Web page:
A translation, on the other hand, just takes a product and puts it in a new language, with no regard for culture. Hatsune Miku Project Diva f is translated just enough to be playable: the menus and tutorial text are all in English, but everything else is exactly as it would be for a Japanese release.
Even the lyrics of the songs, which are one of the many, many, many elements filling the screen during gameplay, are presented not in English, but in transliterated Japanese syllables. You can read it, but not understand it.
)
That’s the most extreme example, but there are more subtle things. Like the fact that the game just expects everyone playing it to know who Hatsune Miku and all her friends are. Normally with a Japanese licensed property, I’d expect some kind of introduction to the characters, or background about their story, something like that.
There’s nothing of the sort here. There’s an intro video showing all the characters interacting, but no explanation of who they are or why they’re doing any of these things. Miku is moving into a new house! She’s nervous! Okay?
I have a really limited understanding of Miku – just the basics, that she’s an avatar for a vocal synthesis software, and all her friends are different voices that can be programmed to sing whatever Japanese syllables, and that she’s become so popular that she headlines concerts. And even that’s more than I’d get from this game, which just drops you straight into hardcore Miku fandom.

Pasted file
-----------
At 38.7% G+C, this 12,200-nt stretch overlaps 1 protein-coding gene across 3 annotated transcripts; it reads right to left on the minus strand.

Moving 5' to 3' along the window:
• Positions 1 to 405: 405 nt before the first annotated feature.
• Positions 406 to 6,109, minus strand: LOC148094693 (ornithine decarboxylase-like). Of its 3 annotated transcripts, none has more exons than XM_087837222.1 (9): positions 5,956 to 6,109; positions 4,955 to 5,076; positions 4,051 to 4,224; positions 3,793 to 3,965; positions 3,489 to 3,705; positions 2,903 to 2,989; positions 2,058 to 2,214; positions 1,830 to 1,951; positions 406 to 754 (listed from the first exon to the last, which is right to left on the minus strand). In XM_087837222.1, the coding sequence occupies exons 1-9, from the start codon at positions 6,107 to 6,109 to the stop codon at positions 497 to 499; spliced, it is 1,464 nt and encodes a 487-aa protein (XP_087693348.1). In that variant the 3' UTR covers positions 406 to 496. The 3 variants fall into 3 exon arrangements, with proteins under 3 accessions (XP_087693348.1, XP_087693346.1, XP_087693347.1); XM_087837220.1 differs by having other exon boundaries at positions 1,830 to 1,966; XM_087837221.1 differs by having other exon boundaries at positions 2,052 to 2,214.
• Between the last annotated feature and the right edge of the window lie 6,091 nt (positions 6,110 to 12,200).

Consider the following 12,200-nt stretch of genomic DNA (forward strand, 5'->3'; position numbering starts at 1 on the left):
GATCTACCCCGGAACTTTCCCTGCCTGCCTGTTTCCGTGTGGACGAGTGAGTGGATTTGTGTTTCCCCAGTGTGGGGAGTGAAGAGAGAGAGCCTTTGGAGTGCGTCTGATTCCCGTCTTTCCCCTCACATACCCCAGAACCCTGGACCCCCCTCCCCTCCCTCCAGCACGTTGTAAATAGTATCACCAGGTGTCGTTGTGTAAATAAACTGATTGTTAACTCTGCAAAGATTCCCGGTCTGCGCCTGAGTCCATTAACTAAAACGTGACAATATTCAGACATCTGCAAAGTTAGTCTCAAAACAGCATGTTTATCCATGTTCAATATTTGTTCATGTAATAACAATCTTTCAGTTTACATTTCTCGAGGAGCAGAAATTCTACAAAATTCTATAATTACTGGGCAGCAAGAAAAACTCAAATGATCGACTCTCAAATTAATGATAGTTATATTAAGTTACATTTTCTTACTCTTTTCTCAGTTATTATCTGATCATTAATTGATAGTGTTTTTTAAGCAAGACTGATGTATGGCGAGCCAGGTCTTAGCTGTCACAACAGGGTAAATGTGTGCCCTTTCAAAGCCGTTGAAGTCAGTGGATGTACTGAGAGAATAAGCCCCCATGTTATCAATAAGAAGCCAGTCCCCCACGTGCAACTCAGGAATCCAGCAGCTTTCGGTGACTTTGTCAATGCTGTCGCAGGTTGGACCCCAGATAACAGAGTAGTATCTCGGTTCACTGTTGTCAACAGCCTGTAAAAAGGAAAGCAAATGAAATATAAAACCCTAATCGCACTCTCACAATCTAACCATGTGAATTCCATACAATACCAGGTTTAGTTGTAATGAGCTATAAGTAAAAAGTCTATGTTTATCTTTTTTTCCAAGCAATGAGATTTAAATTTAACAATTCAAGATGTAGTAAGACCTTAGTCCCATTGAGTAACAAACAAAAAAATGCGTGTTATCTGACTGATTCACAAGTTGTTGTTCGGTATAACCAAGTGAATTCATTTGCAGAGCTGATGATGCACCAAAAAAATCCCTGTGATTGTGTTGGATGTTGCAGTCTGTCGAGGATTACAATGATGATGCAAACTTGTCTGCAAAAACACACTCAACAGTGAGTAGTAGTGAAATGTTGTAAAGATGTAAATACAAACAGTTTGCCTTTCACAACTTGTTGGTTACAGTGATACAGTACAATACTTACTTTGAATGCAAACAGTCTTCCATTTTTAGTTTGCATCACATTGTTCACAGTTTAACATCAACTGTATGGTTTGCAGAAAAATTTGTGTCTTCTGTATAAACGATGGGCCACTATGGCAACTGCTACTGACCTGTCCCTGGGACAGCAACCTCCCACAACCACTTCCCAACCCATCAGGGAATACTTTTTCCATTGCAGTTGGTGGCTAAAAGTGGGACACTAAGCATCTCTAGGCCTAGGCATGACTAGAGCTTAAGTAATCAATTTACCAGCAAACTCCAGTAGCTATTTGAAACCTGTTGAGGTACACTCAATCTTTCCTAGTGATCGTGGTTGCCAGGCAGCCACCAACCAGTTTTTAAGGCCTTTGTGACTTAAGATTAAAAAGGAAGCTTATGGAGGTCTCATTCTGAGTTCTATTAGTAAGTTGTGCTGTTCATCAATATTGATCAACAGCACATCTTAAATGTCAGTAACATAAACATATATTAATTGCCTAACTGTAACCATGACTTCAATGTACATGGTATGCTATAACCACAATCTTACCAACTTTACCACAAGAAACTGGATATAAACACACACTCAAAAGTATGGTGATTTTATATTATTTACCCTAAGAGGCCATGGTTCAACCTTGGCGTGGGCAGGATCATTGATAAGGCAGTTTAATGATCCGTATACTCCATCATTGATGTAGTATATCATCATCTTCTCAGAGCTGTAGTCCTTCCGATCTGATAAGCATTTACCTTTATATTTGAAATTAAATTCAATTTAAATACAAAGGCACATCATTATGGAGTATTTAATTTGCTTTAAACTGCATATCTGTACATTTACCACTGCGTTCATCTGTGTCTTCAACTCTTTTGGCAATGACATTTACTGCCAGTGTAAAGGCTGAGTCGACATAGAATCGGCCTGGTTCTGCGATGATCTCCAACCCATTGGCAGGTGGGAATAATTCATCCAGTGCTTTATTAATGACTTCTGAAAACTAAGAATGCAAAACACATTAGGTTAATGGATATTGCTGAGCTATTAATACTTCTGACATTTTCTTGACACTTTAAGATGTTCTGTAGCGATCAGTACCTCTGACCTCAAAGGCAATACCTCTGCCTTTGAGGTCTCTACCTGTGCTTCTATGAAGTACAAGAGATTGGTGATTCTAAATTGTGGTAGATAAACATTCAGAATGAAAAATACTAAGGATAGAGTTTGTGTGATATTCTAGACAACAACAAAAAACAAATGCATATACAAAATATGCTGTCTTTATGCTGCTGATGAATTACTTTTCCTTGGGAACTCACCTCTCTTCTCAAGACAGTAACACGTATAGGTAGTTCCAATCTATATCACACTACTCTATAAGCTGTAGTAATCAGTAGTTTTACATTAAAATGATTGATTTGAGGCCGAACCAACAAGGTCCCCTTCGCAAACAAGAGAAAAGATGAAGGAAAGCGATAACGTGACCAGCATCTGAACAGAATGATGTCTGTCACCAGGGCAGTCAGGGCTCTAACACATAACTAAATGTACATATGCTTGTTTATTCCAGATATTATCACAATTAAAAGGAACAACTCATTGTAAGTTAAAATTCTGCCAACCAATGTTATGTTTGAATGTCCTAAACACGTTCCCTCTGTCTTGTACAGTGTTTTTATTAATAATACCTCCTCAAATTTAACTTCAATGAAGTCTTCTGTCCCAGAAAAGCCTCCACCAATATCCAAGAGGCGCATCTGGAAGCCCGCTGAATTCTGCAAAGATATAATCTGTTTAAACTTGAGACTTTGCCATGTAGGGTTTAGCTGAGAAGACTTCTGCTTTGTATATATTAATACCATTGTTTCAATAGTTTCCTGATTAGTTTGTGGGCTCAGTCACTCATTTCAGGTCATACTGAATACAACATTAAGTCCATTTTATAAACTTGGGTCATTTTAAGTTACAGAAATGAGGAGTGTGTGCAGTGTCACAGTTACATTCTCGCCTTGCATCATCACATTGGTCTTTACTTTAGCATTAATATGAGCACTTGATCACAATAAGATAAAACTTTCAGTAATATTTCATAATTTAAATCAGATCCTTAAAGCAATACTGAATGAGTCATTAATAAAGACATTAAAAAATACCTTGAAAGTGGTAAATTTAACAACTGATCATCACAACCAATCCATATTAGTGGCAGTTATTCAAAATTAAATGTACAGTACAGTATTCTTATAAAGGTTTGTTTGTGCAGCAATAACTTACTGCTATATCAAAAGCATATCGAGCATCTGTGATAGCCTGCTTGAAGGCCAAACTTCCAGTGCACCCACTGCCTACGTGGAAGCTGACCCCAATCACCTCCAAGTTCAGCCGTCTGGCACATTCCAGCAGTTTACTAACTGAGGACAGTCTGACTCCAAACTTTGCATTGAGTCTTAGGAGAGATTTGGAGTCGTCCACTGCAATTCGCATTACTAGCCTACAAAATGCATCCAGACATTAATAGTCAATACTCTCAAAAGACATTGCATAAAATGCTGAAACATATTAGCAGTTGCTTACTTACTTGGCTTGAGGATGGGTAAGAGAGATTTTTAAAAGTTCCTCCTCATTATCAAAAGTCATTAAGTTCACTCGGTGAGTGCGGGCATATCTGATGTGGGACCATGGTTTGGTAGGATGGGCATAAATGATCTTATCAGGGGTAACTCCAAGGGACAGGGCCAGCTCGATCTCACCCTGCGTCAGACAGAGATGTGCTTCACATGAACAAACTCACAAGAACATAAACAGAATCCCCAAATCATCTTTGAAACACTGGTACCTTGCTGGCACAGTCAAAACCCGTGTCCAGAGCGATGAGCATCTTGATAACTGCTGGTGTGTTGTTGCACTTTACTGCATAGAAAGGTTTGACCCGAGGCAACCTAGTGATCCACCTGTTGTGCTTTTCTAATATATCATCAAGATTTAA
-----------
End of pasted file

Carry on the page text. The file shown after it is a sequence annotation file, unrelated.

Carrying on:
And I think that’s the right choice. For one thing, the people who would buy a Hatsune Miku game in America are the people who want things as Japanese as possible, with only minor concessions for comprehension. Miku is a totally Japanese phenomenon, best appreciated over here (I imagine) by people who already have a working knowledge of Japanese culture.
And anyway, even as a relative Miku noob, I find the immersion approach to the phenomenon pleasant. I don’t know who the hell any of these people are, or who made all these songs that sound like anime ending themes, or anything, and the deep dive into this uncharted territory is fascinating to me. I might end up reading about all these Vocaloids now!